Why Are So Many Government Positions Still Vacant?



Speaking of the last administration, how does President Biden’s record compare with Donald Trump’s?

The Biden team is ahead in their nominations of where Trump was at this point in time, but they’re actually neck and neck in the number of confirmed people.

It’s easy to see why the Senate could be a roadblock for confirmations, but what explains the lag in nominations?

There’s an interrelationship between the two. One of the challenges any administration faces is thinking about the likelihood of getting people confirmed. A difficult confirmation process impacts the nomination process. There’s a lot of risk aversion. And, frankly, their ability to recruit is hurt. Think about all the people who would throw in their hat knowing they’ll be a part of that cool-your-jet package. Everything you do gets scrutinized enormously, and you have to be thoughtful and careful about what you should be doing that might get you in trouble.

And to add a complication, a current nominee can’t also serve as the acting leader, according to a relatively recent Supreme Court decision. For example, if the Biden administration nominated Janet Woodcock to serve as the F.D.A. commissioner, she would have to step down from her present role as acting commissioner. Congress should fix this.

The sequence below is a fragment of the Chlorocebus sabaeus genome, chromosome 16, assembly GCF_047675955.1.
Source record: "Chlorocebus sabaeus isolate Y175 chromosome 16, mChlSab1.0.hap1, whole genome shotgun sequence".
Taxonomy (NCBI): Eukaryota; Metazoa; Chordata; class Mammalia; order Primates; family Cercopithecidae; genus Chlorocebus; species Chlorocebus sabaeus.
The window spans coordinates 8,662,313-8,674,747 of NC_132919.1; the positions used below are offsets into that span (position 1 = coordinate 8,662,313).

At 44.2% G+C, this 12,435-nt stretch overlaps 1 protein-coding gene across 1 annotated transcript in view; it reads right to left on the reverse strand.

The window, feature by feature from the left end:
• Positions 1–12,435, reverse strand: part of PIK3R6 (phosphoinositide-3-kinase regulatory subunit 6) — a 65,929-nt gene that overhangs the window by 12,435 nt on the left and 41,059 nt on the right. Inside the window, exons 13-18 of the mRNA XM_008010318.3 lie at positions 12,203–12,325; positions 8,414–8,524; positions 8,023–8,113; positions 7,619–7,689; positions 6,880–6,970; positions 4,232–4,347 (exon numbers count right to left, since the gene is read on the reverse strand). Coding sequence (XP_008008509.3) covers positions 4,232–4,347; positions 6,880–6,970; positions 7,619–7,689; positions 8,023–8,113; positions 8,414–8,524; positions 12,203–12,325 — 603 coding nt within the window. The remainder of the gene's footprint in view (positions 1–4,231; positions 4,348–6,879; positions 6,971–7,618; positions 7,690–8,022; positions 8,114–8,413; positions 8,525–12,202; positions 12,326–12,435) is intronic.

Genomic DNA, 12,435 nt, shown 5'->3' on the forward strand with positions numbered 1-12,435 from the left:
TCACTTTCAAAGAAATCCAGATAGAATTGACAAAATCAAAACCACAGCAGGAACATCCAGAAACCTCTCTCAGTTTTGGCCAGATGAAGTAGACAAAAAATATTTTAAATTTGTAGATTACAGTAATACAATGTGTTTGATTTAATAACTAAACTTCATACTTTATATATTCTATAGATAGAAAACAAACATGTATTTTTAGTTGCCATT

Which agencies worry you the most?

I think the State Department is plainly one of the most obvious places with significant gaps. Of the positions we track, the State Department has the most gaps of any agency. But the truth is, you only have 127 confirmed positions, so there are problems pretty much everywhere. The most noticeable ones are the places where there are current, obvious needs. So, there’s the international issues, whether it’s Afghanistan or China. You think about health care, where the lack of a confirmed F.D.A. commissioner is clearly a problem.

The Office of Management and Budget director is not as obvious, but I think it is a truly fundamental role. There is very little in the federal government that is focused on the enterprise as a whole, but the Office of Management and Budget is. It’s a tiny agency when you think about the entire government, but it’s the nerve center, and to not have a confirmed director is a problem.

Let’s take Afghanistan as a case study. How does the lack of confirmed positions hurt us there?

It’s impossible to show a causal relationship, but we don’t have an ambassador to Afghanistan, and while ambassadors aren’t everything, they are your key point of contact in any given country. And yes, there are plenty of people involved in Afghanistan, but you’d want every resource you could possibly have, and that’s one of them. I’m looking at the list of unconfirmed positions that might be needed over there: under secretary for public diplomacy, there’s no nominee. Assistant secretary for conflict and stabilization operations. There’s someone nominated and been reported out, but they’re waiting. Not good. The list goes on. There will be someone there, but they’re in acting capacities. That’s just not a recipe for the best we need for our agencies.


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